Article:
India Manufacturing Trends 2020
Over the years we have built up deep expertise in major industries across Asia. We wish to share this with you in the form of interviews with our key people. This interview series starts with manufacturing in India, where Ms. Silva Paananen has been deeply involved, advising mainly international businesses over 10 years.
Indian economy in a nutshell
Agriculture counts for 16% but it provides livelihood directly and indirectly to 53% of the population. Industry accounts for 30% and services 54%.
According to CII (Confederation of Indian industries), India is now the 5th largest manufacturing country in the world.
India is at 3rd position after China and Japan among Asian Countries. India shares around 9% of Asia’s total GDP (nominal).
Government of India launched in 2014 a flagship program “Make in India”, with the purpose to increase the share of manufacturing of the GDP to 25% by 2022 and create 100 million new jobs and make India a lucrative investment destination and a global manufacturing hub.
Despite many efforts, the job creation is lagging badly behind and also the manufacturing GDP target has not been realized.
“What are the main industries in India?“
SILVA PAANANEN: India’s biggest industries are automotive, chemical, electronic goods & equipment industry, construction, healthcare and pharmaceutical, textile and defense industries. Chemical industry is the 3rd largest in Asia.
The automotive industry accounts for almost half of the manufacturing GDP. For the first time, this year the industry has slowed down: the sales of vehicles have slipped over 15% in volumes in the financial year 2019-2020. India is home to most of the international car brands and solid domestic players like Tata Group, Maruti- Suzuki, Mahindra Group, etc. The automotive industry is highly developed as most of the brands have their R&D&I centers in India.
India’s alarming air pollution levels are also driving EV ecosystem building, where several foreign companies are already active.
Indian chemical industry
It is a highly diversified industry, covering more than 80 000 commercial products (bulk chemicals, specialty chemicals, agrochemicals, petrochemicals, polymers, and fertilizers. The sector has been growing at 4% 2017-18.
India is a large exporter of agrochemicals and fertilizers. Over the last decade, India has evolved from basic a basic producer to an innovative industry with investments in R&D and more environmentally friendly products.
Electronic goods & equipment industry
It’s is a fast-growing industry in India as India is one of the largest consumer electronics markets in Asia Pacific.
In this sector, both automotive electronics and medical devices are strong,
India is an early adopter in technologies, hence this a high growth segment, in which lots of AI and IOT driven R&D and manufacturing is taking place.
India is developing rapidly, which means that lots of construction activities are in the pipeline. Both the government (central government and state governments) and the private enterprises, often in PPP (public-private partnership), have huge plans. For example, 100 new airports are to be built, dozens to be modernized and massive infrastructural projects like improving the road network, railroads, and municipal waste solutions, are in the pipeline.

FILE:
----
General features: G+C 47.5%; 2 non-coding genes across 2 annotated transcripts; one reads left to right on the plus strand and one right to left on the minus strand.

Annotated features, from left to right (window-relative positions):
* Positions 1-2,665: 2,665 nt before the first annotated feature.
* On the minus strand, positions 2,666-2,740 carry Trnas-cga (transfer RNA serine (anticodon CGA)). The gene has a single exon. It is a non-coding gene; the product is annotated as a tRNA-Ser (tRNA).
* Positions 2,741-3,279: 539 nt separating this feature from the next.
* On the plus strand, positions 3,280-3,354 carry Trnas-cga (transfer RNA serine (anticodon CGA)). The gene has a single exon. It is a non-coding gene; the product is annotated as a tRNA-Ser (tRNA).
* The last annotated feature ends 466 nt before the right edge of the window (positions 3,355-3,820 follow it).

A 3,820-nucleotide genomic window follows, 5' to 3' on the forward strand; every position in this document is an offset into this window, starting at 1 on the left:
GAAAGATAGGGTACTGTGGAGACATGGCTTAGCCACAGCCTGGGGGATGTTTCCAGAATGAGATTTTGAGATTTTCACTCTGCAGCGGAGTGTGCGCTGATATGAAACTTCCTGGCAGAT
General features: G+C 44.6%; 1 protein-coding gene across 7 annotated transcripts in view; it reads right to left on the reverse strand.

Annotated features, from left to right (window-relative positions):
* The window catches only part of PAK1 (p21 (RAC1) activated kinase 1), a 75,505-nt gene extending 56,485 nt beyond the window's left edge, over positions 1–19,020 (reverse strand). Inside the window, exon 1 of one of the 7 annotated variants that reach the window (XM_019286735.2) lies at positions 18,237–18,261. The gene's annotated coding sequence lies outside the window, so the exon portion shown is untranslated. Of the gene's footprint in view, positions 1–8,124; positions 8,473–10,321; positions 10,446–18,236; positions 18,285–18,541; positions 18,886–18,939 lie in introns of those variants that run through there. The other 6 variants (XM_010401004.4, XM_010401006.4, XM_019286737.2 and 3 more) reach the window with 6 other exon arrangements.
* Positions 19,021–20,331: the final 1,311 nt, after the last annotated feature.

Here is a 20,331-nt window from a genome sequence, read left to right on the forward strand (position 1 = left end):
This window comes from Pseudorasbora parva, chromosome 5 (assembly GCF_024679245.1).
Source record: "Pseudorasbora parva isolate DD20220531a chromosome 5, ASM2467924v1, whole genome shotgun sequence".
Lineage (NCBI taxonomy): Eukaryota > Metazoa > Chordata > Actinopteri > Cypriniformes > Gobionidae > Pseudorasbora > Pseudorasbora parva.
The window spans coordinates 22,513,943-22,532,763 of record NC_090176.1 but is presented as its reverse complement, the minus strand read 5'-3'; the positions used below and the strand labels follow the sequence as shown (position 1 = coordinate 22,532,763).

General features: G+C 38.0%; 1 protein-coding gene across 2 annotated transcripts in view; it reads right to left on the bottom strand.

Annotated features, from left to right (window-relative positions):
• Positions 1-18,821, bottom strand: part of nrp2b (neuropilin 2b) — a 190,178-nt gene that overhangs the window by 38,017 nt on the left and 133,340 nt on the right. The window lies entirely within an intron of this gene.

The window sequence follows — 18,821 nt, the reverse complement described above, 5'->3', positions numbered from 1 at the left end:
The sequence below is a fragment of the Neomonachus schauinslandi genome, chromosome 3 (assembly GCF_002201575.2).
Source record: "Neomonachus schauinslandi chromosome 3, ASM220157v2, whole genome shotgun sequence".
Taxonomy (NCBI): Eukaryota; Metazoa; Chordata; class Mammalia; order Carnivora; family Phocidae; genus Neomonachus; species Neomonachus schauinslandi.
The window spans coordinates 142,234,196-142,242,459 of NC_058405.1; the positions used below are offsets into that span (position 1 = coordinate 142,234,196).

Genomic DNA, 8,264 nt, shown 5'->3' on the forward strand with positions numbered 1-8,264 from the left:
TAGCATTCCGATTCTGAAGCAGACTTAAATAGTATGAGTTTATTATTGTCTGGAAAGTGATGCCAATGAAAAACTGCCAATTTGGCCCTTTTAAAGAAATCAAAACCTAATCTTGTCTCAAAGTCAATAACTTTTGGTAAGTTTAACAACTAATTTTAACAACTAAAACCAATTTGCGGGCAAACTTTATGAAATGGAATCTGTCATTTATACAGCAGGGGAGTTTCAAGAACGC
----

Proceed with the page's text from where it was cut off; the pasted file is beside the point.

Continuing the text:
The construction industry accounts for 8 of GDP growth. The needed investment for just urban infrastructure development is USD 650 billion by 2040.
Healthcare and pharmaceutical industry
Within this sector, the key components are hospitals, pharmaceuticals, diagnostics, medical equipment, and supplies. The industry was in 2017 the 4th largest employer in India. Medical tourism is one of the growth drivers, supported by rapidly growing medical devices, diagnostic industry. In this sector, IOMT and IT and robotic process automation are at a high level in India.
India is among the leading textile hubs in Asia, with high-quality garment and apparel manufacturing, in addition to the traditional handloom and cottage industry.
India has also a strong leather industry for shoes and leatherware.
India has the 2nd largest armed forces in the world and the 5th largest defense budget. India plans to spend USD 130 billion on military modernization in the next 5 years. Achieving self-reliance in defense production is a key target.
The government has opened the defense sector for private sector participation to provide momentum for private sector participation. There is a need for foreign companies to enter strategic partnerships with Indian companies.
India offers already now supply chain sourcing opportunity, IT and high-tech engineering, making it a key sourcing destination for defense systems and equipment.
“What is the outlook for the main industries in 2020?“
SILVA PAANANEN: Construction is growing rapidly. In 2019 the automotive industry has taken a hit, as the car sales dipped for the first time in 5 years (over 15% in volume). The reason behind this is the decreased consumer sentiment, partly created by the lower than estimated GDP growth. The revival of the industry is very critical to India’s economy as it accounts for almost 50% of the manufacturing GDP in India.
The electronics industry and defense industry are growing fast, even if the GDP growth rate has been reduced by the leading banks (WB, RBI, ADB).
“What are the main trends in manufacturing in India in 2020?“